You lost your husband, Gary, in a terrible accident. I am so sorry. How have you managed to cope?
It’s not been easy, but my friends and family have been wonderful. The biggest thing to come out of it has been how it’s changed my attitude to death.

What do you mean, Hattie? How did you view it before, and what has changed now?
Erm, it’s a bit difficult to explain. Sorry. I don’t want to sound like a crazy person. I always believed that death was the end, that once you were gone, that was it. Now …

I’m intrigued! Have you visited a psychic, or something like that? Do you have a sense that Gary is still watching over you?
(There is a long pause, punctuated by some laughter and what sounds like a male voice).
Listen, let’s just say I’m much more open-minded these days. There are things in this world we can’t always explain. Losing a loved one is so hard, but maybe it’s not always the end of the road … sorry, can we change the subject?

Of course. You have a son, Johnny, who is twenty, I believe. Do you think life is harder for young people now that when you were that age?
Oh, without a doubt. On one hand they have the internet, social media, mobile phones and so on. So much information at their fingertips, but is it all for the good? I read about cyber bullying and people being persecuted online because of how they look. Everything’s disposable, and if you don’t have the latest gadget or the trendiest clothes, you can feel like a failure. Then there are all these students coming out of uni knee-deep in debt, and lucky to earn minimum wage. Johnny – well, he decided uni wasn’t for him – is writing a book on the subject. Although I haven’t seen much evidence of it so far! He’ll probably still be living at home when I collect my pension. That was a joke – I hope.

It’s been lovely to chat to you, Hattie. I thought I heard someone with you. Is that Johnny? Has he been sitting with you during our interview?
(Another pause, and the sound of something like a bell).
No, he’s not here. It was … someone else, but they’ve gone now. Thank you for having me.


The Haunting of Hattie Hastings Part One

Some people just won't take death lying down … ! (NB: cliffhanger ending).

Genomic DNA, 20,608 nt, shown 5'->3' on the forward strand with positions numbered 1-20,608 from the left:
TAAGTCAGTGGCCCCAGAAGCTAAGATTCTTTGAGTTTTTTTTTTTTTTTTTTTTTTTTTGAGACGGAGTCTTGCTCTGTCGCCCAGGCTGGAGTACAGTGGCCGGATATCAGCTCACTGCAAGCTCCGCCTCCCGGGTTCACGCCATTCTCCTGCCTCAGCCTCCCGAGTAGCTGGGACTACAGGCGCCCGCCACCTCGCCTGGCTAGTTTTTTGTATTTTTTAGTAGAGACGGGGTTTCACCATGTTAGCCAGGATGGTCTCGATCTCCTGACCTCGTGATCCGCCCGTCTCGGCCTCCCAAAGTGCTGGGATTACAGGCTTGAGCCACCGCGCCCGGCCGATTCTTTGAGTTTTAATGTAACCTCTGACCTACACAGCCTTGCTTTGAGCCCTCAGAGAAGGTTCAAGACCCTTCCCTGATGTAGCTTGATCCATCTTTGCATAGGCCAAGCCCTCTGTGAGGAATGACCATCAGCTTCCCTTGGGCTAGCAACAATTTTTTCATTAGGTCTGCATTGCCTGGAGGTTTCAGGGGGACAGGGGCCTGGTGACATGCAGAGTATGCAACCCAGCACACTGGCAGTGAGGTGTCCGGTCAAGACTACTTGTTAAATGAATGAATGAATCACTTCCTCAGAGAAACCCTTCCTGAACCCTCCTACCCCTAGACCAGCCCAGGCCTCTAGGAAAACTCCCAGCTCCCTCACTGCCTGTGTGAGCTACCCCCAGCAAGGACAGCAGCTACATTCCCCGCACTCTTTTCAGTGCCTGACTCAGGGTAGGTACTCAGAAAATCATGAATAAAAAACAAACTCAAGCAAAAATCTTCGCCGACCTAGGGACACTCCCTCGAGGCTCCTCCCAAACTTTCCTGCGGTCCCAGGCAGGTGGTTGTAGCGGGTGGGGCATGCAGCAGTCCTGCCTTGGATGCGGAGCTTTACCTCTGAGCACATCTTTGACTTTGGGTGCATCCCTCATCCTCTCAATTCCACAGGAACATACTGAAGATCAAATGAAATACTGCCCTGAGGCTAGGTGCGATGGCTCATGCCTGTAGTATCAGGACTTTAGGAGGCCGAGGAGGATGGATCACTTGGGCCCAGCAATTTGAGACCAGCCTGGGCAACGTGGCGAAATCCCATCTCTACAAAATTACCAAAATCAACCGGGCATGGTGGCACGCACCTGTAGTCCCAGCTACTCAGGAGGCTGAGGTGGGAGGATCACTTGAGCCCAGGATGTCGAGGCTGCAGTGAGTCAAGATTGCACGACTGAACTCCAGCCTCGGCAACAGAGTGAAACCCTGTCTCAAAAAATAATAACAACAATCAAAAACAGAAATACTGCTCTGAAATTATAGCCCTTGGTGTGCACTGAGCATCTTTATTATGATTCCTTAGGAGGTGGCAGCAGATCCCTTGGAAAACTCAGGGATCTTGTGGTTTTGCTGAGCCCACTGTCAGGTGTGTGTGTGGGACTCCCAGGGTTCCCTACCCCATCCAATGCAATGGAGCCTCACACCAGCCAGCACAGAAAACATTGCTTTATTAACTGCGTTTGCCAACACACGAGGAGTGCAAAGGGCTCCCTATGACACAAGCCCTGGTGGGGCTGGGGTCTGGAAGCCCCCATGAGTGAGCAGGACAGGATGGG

Part one of a fun-filled trilogy about life, death and letting go.
Hattie Hastings is happily married, even if husband Gary drives her up the wall at times. When tragedy strikes, she is left alone and heartbroken, with only an assortment of family and friends to prop her up.

Struggling to cope, she is left reeling when her deceased other half returns, popping up at the most inappropriate times.

Hattie can't convince anyone that Gary has returned. Not even best friend Cat – now free from the cruel and controlling Stewart – will believe her.
Why has Gary returned? And what will Cat do when her slimy ex-husband tries to worm his way back into her affections?
The Haunting of Hattie Hastings will make you laugh, cry and count down until Part Two …

About Audrey Davis
Audrey Davis
Scottish-born Audrey studied journalism in Edinburgh more decades ago than she cares to admit. She cut her writing teeth on provincial newspapers (using a typewriter) and a London-based video magazine (another sign of her advanced years).
Engagement to her now-husband Bill took them to Singapore, Australia and Buckinghamshire, England, before they settled in Switzerland in 2002. Along the way they had two boys, both all grown-up and living in the UK.
Her journey to becoming a published author began with an online Writing Fiction course. It took well over a year but, in June 2017, Audrey published her debut romantic comedy novel, A Clean Sweep. It was quickly followed by a shorter and darker prequel, A Clean Break.
The idea for The Haunting of Hattie Hastings came from nowhere, just a random title that popped into her head and from there grew into Part One of a trilogy. It comes under the same genre, but has some poignant scenes and – hopefully – lots of laughs! Audrey admits to being a worrier, and has always used humour as a defence mechanism, as her friends will attest.